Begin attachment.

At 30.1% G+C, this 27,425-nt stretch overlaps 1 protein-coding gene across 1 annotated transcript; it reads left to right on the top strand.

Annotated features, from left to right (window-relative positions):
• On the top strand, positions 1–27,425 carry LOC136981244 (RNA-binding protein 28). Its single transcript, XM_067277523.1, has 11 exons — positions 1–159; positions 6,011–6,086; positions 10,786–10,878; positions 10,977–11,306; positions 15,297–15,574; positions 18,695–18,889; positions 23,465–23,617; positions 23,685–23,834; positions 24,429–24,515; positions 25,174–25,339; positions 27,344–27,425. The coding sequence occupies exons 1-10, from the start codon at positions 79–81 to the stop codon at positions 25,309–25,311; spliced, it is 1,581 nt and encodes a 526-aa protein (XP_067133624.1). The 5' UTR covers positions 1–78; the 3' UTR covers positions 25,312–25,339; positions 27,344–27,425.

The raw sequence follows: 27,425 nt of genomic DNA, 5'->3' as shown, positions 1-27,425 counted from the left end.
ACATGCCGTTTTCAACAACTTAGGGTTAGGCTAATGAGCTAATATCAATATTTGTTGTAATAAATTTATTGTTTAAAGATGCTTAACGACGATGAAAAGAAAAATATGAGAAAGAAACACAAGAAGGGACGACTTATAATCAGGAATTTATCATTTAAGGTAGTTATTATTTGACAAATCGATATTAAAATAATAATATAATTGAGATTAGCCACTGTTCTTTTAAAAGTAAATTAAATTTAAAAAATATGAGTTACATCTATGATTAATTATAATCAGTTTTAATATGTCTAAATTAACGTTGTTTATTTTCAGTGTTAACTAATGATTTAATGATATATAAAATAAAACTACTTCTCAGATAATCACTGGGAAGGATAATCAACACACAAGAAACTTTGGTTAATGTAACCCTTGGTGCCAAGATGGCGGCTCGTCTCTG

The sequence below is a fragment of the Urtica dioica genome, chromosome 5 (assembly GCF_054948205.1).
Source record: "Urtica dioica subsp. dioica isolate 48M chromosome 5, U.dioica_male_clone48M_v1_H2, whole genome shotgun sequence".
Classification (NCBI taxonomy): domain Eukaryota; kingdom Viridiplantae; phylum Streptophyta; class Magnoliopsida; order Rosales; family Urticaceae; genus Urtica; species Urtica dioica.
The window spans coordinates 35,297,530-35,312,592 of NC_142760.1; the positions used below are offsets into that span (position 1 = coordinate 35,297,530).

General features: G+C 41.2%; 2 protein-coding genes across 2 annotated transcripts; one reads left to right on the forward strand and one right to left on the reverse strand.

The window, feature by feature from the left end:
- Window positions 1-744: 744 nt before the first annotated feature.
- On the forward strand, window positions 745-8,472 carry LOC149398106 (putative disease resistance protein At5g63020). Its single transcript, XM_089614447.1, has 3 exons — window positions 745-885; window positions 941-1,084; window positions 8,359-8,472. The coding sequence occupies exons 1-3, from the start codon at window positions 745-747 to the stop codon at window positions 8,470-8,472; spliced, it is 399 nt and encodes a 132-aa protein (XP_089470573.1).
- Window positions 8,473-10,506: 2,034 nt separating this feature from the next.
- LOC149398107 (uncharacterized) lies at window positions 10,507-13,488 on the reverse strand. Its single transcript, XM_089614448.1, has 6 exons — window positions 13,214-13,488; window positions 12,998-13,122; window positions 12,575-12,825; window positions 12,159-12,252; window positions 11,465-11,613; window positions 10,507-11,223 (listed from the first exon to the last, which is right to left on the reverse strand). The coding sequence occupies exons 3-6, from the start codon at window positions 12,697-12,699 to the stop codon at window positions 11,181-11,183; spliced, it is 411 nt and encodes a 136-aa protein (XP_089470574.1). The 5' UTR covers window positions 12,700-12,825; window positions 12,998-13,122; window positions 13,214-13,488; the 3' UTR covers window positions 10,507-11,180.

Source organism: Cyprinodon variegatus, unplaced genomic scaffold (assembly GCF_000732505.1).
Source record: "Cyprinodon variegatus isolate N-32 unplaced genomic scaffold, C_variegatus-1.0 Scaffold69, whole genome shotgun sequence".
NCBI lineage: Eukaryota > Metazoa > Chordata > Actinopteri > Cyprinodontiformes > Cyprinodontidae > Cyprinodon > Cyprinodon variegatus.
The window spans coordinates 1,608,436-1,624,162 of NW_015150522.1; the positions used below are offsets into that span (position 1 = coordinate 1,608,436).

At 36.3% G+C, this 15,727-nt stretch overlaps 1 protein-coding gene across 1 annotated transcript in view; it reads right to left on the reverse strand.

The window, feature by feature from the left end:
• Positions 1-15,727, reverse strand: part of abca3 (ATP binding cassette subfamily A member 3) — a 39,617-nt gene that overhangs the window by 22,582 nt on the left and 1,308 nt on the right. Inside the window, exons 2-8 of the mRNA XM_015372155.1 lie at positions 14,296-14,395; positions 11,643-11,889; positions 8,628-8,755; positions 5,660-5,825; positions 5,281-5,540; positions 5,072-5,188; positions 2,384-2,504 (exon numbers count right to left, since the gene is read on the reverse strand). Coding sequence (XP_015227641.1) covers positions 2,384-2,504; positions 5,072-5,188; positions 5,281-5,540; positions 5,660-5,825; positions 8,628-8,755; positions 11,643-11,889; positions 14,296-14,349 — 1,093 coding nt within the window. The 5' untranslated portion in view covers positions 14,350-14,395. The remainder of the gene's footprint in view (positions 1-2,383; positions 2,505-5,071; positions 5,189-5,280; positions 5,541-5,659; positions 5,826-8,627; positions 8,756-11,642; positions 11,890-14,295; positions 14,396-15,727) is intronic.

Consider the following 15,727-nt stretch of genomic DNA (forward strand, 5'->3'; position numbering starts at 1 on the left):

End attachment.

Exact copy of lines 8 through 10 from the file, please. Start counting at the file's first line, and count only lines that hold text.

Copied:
Classification (NCBI taxonomy): domain Eukaryota; kingdom Viridiplantae; phylum Streptophyta; class Magnoliopsida; order Rosales; family Urticaceae; genus Urtica; species Urtica dioica.
The window spans coordinates 35,297,530-35,312,592 of NC_142760.1; the positions used below are offsets into that span (position 1 = coordinate 35,297,530).

General features: G+C 41.2%; 2 protein-coding genes across 2 annotated transcripts; one reads left to right on the forward strand and one right to left on the reverse strand.